I read an interesting article (which is itself a response to another article) that discusses how data analysis companies define themselves (or are defined) by the software-consulting spectrum. Basically, will the company be more focused on training users and sending them off to analyze their data, or will the company focus on a high-touch model where consultants do most of the work?
It’s the time of year for technical communication industry predictions, but that’s not my speciality. I don’t have my finger on the pulse of techcomm; in fact, I’ve been feeling like I’m in an isolated backwater. When people learn that I’m using ZenDesk for documentation they think that I’m either very brave or very masochistic.
As Luke Skywalker would have told me, “Well, if there’s a bright center to the [technical communications] universe, you’re on the planet that it’s farthest from.”
[Speaking of, what sort of help system would you write for a lightsaber? “Point shiny end away from face and good luck”?]
Getting back on target…
Last month I attended and spoke on a panel at the Information Development World conference. Scott Abel very kindly invited me to be part of the Management Issues in Information Development panel. I had a great time, and I picked up some great advice.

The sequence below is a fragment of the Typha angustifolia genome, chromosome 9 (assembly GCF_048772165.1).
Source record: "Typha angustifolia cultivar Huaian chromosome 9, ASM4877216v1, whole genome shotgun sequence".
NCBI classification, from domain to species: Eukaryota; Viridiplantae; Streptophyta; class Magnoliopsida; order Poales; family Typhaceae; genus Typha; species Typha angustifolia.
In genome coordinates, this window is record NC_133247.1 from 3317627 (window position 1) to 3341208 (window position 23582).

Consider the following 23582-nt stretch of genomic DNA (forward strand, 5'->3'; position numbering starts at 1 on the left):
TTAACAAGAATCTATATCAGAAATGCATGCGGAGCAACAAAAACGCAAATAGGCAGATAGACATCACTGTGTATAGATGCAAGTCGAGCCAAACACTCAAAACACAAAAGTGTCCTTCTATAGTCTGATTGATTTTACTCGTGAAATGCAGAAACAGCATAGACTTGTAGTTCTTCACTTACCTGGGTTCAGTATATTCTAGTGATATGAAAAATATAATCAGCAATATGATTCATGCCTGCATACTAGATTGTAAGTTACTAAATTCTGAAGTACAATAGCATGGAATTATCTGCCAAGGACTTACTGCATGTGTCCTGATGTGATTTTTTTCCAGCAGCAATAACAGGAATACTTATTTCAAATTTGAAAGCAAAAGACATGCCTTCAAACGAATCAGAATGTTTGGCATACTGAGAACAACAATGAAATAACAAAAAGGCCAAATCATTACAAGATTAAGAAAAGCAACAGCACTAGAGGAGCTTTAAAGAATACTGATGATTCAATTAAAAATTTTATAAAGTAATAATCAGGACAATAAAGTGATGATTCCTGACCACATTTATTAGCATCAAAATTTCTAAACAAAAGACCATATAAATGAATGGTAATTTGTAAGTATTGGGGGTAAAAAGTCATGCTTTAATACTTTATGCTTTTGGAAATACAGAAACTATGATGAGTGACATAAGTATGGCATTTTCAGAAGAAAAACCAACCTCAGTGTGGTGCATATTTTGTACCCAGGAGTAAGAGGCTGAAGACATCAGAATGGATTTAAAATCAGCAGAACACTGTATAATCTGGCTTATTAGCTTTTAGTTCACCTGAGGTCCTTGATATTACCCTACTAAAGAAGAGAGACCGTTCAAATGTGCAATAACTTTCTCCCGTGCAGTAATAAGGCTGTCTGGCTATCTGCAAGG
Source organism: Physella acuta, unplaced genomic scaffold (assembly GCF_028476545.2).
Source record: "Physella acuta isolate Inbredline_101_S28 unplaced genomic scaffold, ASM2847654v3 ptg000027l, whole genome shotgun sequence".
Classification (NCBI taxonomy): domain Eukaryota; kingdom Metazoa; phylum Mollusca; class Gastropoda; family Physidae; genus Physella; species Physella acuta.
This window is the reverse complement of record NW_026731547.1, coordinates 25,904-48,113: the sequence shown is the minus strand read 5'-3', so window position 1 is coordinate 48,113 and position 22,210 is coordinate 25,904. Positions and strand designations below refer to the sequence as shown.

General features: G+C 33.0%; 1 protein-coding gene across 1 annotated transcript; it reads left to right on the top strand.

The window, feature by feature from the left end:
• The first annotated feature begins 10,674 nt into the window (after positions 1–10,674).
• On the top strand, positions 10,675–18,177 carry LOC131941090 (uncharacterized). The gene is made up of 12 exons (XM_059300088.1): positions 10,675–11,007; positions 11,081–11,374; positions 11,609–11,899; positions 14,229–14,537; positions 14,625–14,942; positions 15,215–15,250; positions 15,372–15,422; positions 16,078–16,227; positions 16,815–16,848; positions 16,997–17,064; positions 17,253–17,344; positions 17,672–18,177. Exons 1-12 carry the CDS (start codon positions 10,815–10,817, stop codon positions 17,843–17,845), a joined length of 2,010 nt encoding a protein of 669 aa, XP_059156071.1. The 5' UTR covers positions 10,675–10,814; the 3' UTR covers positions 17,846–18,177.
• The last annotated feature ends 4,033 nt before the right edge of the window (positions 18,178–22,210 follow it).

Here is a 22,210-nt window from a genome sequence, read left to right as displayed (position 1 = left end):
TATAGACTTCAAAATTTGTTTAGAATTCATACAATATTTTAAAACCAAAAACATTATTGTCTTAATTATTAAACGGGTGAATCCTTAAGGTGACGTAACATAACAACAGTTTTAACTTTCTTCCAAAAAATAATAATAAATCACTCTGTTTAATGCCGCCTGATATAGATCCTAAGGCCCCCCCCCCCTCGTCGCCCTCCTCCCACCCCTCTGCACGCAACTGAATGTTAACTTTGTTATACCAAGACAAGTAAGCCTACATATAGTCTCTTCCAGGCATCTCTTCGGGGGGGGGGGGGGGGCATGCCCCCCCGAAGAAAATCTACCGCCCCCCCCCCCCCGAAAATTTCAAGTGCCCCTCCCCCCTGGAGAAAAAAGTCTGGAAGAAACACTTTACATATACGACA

I’ve been at my current company for a year and a half, and my role is a mix of technical communications and customer support (which is really technical communication with a specific person instead of a group of current customers and prospective customers).
As my company is growing and taking on more customers, I need to build a team. I’m figuring out what that team will look like, and what sort of skills and personalities I need to fill those roles.
My boss keeps telling me that the great thing about startups is that everyone wants to do everything. And the worst thing about startups is that everyone tries to do everything.
I should have listened more closely. Heroic efforts are good sometimes. But you can’t base realist plans on that. If you do, it’ll bite you in the ass. That’s what happened to me.
I usually work in a tactical writing mode: documenting new features and workflows in an agile development environment, or writing special content for training or specific customer requirements. I’m very comfortable working at a tactical level. But in the iron triangle of fast/cheap/good (where you can pick any two), going for fast/good incurs a cost that’s very easy to miss for a while: losing sight of the strategic goals…or failing to create them at all.